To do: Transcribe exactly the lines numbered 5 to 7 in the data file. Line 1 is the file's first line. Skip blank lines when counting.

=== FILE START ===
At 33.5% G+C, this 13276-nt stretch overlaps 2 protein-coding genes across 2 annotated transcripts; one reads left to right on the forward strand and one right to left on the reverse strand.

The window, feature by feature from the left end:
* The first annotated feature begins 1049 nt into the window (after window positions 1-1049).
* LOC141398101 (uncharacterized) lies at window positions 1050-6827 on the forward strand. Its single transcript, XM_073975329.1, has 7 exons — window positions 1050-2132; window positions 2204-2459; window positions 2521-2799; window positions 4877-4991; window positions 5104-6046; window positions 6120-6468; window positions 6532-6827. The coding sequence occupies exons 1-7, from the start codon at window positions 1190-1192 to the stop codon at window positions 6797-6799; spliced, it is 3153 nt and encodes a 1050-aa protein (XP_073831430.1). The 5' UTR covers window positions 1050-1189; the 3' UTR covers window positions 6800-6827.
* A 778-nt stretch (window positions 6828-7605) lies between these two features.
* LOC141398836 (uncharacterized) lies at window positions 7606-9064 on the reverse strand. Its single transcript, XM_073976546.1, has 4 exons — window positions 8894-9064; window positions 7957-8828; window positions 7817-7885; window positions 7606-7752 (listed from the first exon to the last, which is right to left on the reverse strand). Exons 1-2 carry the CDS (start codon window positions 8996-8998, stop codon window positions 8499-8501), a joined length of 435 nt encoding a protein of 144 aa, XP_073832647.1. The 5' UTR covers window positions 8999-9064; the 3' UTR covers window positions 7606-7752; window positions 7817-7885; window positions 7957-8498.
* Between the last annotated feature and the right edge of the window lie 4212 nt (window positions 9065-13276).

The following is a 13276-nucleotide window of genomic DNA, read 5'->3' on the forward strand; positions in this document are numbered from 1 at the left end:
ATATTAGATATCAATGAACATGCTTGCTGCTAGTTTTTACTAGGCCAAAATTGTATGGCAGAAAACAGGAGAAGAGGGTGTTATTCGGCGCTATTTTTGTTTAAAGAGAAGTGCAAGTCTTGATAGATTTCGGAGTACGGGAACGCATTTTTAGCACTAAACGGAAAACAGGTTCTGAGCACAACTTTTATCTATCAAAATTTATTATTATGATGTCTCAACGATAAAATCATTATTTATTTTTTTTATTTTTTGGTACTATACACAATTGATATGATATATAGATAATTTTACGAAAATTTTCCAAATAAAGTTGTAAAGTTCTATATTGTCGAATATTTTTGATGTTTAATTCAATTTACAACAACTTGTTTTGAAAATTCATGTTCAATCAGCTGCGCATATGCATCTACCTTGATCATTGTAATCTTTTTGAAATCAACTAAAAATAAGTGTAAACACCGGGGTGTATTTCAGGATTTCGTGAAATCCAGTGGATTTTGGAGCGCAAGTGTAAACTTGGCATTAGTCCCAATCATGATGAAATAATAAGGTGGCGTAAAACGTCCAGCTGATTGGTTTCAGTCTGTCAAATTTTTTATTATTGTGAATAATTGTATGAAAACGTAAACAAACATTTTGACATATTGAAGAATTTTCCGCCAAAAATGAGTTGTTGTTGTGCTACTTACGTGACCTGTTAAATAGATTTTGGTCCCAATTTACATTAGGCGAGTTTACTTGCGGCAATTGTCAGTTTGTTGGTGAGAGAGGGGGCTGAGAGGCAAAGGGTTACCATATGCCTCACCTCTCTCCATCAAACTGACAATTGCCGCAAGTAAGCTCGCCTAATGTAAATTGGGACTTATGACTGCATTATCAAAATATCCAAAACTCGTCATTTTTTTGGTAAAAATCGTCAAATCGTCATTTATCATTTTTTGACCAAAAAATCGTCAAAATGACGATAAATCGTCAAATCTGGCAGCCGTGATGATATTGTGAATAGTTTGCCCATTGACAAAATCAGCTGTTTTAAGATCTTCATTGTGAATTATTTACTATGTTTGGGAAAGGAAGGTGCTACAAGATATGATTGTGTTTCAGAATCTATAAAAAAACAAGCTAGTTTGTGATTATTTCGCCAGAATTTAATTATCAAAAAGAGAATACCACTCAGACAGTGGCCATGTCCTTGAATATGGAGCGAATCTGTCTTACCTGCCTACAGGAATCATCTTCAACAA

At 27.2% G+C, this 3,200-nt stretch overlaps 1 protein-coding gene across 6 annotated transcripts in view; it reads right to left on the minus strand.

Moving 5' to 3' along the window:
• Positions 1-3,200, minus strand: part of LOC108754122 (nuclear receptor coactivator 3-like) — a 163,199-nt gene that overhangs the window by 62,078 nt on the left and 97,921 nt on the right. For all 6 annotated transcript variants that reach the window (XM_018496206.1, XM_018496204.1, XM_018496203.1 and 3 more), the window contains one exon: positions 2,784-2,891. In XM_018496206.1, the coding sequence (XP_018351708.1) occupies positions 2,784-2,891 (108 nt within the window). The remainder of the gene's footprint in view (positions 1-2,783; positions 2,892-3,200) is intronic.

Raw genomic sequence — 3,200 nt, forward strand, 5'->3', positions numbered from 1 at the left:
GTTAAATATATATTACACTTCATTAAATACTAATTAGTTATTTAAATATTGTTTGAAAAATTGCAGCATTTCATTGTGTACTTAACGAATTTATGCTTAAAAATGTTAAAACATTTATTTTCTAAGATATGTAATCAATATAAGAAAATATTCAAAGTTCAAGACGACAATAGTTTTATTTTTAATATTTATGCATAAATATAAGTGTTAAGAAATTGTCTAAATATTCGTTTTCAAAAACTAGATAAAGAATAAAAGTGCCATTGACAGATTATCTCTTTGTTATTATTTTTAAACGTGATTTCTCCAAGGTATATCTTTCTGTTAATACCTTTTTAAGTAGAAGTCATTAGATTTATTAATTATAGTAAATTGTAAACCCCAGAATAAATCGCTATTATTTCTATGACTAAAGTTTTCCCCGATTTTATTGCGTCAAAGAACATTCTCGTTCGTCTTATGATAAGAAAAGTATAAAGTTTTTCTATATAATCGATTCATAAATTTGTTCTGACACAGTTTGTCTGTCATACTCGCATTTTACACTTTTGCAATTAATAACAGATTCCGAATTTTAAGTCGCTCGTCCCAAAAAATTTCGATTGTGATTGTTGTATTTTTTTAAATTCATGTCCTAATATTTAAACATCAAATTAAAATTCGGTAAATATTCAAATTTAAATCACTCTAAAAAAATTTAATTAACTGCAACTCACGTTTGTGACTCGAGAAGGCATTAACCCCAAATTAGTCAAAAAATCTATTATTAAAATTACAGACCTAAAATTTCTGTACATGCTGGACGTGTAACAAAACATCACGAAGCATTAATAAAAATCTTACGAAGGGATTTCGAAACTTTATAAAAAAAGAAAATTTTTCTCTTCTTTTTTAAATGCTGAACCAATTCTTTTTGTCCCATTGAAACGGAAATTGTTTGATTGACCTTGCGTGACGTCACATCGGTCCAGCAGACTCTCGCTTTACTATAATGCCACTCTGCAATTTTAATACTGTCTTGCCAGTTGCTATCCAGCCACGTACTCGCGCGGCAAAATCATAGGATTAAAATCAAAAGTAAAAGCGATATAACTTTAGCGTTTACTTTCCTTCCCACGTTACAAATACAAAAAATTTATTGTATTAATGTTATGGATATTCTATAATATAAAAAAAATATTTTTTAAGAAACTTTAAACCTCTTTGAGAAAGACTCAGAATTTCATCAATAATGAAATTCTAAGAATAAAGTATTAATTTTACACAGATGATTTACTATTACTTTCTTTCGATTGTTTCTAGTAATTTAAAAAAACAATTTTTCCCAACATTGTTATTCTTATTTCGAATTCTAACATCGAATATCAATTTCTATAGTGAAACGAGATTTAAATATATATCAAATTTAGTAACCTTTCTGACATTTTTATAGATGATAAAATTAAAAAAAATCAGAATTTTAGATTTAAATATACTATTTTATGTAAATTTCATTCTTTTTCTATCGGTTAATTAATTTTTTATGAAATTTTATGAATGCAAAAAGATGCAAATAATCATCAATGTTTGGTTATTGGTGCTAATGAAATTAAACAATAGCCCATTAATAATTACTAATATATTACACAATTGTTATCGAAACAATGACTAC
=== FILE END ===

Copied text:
* A 778-nt stretch (window positions 6828-7605) lies between these two features.
* LOC141398836 (uncharacterized) lies at window positions 7606-9064 on the reverse strand. Its single transcript, XM_073976546.1, has 4 exons — window positions 8894-9064; window positions 7957-8828; window positions 7817-7885; window positions 7606-7752 (listed from the first exon to the last, which is right to left on the reverse strand). Exons 1-2 carry the CDS (start codon window positions 8996-8998, stop codon window positions 8499-8501), a joined length of 435 nt encoding a protein of 144 aa, XP_073832647.1. The 5' UTR covers window positions 8999-9064; the 3' UTR covers window positions 7606-7752; window positions 7817-7885; window positions 7957-8498.
* Between the last annotated feature and the right edge of the window lie 4212 nt (window positions 9065-13276).